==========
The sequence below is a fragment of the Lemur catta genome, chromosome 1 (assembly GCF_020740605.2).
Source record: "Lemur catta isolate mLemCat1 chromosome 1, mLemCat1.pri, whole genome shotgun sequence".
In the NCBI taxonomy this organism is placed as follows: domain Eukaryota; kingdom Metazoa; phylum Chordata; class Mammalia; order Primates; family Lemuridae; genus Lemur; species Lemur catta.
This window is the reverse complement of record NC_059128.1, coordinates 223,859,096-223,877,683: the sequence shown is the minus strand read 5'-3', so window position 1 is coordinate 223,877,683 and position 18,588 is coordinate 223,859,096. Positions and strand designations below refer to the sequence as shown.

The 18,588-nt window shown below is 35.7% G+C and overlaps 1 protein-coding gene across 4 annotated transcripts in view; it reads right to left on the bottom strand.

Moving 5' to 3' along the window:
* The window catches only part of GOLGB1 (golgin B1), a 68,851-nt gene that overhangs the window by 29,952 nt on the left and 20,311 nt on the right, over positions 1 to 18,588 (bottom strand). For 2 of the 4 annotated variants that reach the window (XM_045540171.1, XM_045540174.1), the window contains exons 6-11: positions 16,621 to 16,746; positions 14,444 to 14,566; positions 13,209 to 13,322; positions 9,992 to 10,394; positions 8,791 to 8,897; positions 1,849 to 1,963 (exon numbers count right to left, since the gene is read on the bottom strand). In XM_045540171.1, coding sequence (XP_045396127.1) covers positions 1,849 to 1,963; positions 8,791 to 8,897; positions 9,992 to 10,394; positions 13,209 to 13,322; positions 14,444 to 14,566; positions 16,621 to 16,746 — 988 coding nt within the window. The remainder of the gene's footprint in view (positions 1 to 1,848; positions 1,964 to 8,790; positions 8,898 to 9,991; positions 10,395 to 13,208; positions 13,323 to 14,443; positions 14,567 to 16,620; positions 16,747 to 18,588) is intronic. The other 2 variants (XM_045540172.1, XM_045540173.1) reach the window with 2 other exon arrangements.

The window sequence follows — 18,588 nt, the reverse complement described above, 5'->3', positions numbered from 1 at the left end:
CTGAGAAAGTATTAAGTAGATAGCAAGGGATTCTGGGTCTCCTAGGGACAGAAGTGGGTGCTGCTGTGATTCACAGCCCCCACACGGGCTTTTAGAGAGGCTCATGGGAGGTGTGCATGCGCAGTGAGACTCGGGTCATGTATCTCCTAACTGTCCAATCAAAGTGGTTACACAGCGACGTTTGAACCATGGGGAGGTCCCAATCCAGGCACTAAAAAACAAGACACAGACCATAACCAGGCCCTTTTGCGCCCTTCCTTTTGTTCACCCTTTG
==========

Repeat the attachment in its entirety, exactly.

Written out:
The sequence below is a fragment of the Lemur catta genome, chromosome 1 (assembly GCF_020740605.2).
Source record: "Lemur catta isolate mLemCat1 chromosome 1, mLemCat1.pri, whole genome shotgun sequence".
In the NCBI taxonomy this organism is placed as follows: domain Eukaryota; kingdom Metazoa; phylum Chordata; class Mammalia; order Primates; family Lemuridae; genus Lemur; species Lemur catta.
This window is the reverse complement of record NC_059128.1, coordinates 223,859,096-223,877,683: the sequence shown is the minus strand read 5'-3', so window position 1 is coordinate 223,877,683 and position 18,588 is coordinate 223,859,096. Positions and strand designations below refer to the sequence as shown.

The 18,588-nt window shown below is 35.7% G+C and overlaps 1 protein-coding gene across 4 annotated transcripts in view; it reads right to left on the bottom strand.

Moving 5' to 3' along the window:
* The window catches only part of GOLGB1 (golgin B1), a 68,851-nt gene that overhangs the window by 29,952 nt on the left and 20,311 nt on the right, over positions 1 to 18,588 (bottom strand). For 2 of the 4 annotated variants that reach the window (XM_045540171.1, XM_045540174.1), the window contains exons 6-11: positions 16,621 to 16,746; positions 14,444 to 14,566; positions 13,209 to 13,322; positions 9,992 to 10,394; positions 8,791 to 8,897; positions 1,849 to 1,963 (exon numbers count right to left, since the gene is read on the bottom strand). In XM_045540171.1, coding sequence (XP_045396127.1) covers positions 1,849 to 1,963; positions 8,791 to 8,897; positions 9,992 to 10,394; positions 13,209 to 13,322; positions 14,444 to 14,566; positions 16,621 to 16,746 — 988 coding nt within the window. The remainder of the gene's footprint in view (positions 1 to 1,848; positions 1,964 to 8,790; positions 8,898 to 9,991; positions 10,395 to 13,208; positions 13,323 to 14,443; positions 14,567 to 16,620; positions 16,747 to 18,588) is intronic. The other 2 variants (XM_045540172.1, XM_045540173.1) reach the window with 2 other exon arrangements.

The window sequence follows — 18,588 nt, the reverse complement described above, 5'->3', positions numbered from 1 at the left end:
CTGAGAAAGTATTAAGTAGATAGCAAGGGATTCTGGGTCTCCTAGGGACAGAAGTGGGTGCTGCTGTGATTCACAGCCCCCACACGGGCTTTTAGAGAGGCTCATGGGAGGTGTGCATGCGCAGTGAGACTCGGGTCATGTATCTCCTAACTGTCCAATCAAAGTGGTTACACAGCGACGTTTGAACCATGGGGAGGTCCCAATCCAGGCACTAAAAAACAAGACACAGACCATAACCAGGCCCTTTTGCGCCCTTCCTTTTGTTCACCCTTTG